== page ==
Julia Sutherland started her PhD with the project in October 2020. Before joining us, Julia worked as Marine Species Advisor for JNCC. Her background in behavioural ecology and population biology also includes work with the Kalahari Meerkat Project (KMP) and Elephant Seal Research Group (ESRG) in the Falkland Islands. She is excited to return to Shetland after being fortunate enough to spot killer whales there in 2018 while assisting with tagging of red-throated divers. The PhD supervisor team includes Saana Isojunno and Gordon Hastie (see below), Peter Tyack (University of St Andrews), Ross Culloch (Marine Scotland Science) and Karen Hall (Scottish Natural Heritage).
Matt Audley will be working alongside Julia this summer in Shetland. Originally a landscape gardener from Buckinghamshire, Matt moved to Shetland in the summer of 2019. He has done his Green badge tourist guide training and plans to set up a tour guide business. He has a huge passion for the natural world and loves to spend his time in the great outdoors with his dog Taz. Matt’s position with the project is funded by the the Carnegie Trust.
Saana Isojunno is a research fellow at the University of St Andrews Sea Mammal Research Unit (SMRU). Saana pulled the ECOPredS project together and continues to drive it forward. Her research in animal ecology strives to understand individual flexibility and resilience to cope with environmental stressors and change, especially in foraging and predator-prey contexts. You can read more about her work at her research/outreach website.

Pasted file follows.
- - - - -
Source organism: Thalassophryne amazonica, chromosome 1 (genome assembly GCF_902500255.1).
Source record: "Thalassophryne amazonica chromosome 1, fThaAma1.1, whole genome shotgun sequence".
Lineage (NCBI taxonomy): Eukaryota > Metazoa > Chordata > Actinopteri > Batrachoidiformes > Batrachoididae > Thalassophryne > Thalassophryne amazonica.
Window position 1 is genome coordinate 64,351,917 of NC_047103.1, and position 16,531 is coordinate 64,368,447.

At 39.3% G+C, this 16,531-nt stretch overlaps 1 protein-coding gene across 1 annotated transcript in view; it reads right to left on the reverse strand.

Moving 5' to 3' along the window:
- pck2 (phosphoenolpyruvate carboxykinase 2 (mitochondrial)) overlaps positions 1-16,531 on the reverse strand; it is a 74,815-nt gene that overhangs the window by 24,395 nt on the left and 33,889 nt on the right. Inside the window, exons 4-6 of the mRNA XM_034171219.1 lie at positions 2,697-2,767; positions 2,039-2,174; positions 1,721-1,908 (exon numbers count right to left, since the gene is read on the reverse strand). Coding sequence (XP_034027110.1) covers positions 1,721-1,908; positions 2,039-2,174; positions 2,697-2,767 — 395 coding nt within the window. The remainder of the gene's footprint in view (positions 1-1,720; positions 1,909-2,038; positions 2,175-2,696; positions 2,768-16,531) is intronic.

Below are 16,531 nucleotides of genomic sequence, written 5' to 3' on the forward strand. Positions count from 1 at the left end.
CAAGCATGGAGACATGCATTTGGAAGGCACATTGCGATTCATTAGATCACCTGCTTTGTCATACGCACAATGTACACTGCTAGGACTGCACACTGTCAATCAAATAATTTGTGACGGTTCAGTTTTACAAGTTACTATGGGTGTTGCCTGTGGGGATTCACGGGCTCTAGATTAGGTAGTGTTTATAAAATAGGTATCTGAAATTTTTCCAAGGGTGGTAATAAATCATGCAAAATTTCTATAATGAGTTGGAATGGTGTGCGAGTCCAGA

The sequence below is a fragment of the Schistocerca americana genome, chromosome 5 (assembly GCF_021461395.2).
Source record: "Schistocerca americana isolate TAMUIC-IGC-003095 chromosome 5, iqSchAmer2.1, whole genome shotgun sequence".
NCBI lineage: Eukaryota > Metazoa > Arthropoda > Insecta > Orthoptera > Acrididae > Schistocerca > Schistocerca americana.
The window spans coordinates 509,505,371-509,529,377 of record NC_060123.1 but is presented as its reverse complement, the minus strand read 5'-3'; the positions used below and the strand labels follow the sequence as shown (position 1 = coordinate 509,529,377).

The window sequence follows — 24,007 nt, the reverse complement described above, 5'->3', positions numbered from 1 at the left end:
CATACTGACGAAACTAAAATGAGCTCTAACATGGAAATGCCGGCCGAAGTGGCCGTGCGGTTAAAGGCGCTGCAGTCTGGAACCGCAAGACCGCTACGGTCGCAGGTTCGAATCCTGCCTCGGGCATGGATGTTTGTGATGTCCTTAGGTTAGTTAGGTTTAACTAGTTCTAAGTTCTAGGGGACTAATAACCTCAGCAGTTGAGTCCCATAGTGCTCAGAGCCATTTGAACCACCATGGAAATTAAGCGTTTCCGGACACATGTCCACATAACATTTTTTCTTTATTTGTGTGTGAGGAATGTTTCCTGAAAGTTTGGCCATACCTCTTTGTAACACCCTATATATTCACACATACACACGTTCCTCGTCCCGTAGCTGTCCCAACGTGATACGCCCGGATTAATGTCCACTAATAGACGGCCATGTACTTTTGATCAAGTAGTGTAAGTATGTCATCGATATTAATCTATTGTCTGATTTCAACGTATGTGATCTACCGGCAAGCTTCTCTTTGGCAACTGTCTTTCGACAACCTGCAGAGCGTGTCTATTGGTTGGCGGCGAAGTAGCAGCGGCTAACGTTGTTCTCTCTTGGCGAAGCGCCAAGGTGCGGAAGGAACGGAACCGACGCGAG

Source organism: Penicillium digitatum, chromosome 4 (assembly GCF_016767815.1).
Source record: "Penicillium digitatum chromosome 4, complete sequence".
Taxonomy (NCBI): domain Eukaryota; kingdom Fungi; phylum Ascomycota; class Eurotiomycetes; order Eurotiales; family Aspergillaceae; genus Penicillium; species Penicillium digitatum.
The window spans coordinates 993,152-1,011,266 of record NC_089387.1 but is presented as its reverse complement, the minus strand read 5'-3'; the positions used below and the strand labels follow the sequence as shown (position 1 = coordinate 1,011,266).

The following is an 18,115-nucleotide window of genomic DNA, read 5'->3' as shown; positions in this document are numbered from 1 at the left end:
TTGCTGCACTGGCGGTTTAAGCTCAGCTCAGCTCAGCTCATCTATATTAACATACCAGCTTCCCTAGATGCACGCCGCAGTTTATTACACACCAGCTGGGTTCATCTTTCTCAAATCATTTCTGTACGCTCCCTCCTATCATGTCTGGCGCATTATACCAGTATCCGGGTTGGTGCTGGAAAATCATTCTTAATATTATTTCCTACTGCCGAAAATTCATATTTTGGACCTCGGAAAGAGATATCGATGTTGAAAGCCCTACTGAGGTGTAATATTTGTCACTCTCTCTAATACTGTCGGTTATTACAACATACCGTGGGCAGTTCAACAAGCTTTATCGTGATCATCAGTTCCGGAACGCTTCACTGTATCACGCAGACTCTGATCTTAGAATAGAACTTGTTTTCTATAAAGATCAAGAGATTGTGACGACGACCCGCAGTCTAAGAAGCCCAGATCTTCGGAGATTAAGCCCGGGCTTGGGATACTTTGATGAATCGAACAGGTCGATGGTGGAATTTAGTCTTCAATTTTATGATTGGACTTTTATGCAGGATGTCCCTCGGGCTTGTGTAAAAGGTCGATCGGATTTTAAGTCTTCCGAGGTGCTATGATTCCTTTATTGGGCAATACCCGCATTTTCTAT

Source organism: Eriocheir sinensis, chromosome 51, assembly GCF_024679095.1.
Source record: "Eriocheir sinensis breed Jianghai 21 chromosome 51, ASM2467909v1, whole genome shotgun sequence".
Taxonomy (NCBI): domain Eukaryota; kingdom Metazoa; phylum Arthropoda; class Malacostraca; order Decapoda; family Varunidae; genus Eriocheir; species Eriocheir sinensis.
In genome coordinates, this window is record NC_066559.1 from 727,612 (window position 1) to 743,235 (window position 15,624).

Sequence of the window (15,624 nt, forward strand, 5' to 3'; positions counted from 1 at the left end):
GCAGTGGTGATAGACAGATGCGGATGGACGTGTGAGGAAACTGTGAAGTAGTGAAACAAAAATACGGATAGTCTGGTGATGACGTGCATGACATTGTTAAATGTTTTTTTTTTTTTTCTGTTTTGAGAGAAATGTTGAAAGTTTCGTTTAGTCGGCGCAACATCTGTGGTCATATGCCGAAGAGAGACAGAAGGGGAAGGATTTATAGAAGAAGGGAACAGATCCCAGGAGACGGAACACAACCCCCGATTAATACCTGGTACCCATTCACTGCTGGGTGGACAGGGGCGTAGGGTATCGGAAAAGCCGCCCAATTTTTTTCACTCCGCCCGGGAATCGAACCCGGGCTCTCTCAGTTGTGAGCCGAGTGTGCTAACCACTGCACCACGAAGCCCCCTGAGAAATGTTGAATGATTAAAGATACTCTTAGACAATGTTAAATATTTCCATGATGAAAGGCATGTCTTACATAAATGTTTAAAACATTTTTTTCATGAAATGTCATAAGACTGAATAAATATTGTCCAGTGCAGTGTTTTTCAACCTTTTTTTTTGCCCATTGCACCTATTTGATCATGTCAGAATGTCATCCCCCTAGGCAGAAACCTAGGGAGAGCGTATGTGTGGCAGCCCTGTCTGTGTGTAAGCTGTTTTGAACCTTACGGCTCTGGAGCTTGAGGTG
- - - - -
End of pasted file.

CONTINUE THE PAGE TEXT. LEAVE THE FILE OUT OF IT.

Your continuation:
Gordon Hastie is a senior research fellow in SMRU. Gordon’s research is focused on how marine mammals utilize their dynamic marine environment and adjust to both natural and anthropogenic changes – including tidal flows, predation risk, renewable energy development and other underwater noise sources.
Kalliopi Gkikopoulou is a postdoctoral acoustic analyst in SMRU who is currently working on the project’s sound recordings. Popi is using automated detection methods (Pamguard) as well as listening and manual inspection of spectrograms to detect and characterize killer whale sounds. The acoustic data include both continuous recordings made in Scapa Flow, Orkney (July – August 2019) and collaborator data from the West Coast of Scotland (COMPASS project). The acoustic analysis is generously funded by the the Carnegie Trust.
Sea Mammal Research Unit
SMRU is the home of the ECOPredS project. SMRU monitors the population status and investigates the ecology of harbour seals and grey seals in the UK, with a particular focus on their habitat use and movements through satellite tagging. The harbour seal decline project investigates the multiple potential factors involved in the local population declines of harbour seals in Scotland.
Emily Hague volunteered with ECOPredS in 2019, helping kick-start and promote the citizen science data collection through her On the Killer Whale Trail blog and camping trip to Shetland in summer 2019. The citizen science pilot phase was generously funded by the Sea Changers. Emily is currently doing a PhD and continues to blog about her adventures in marine mammal science.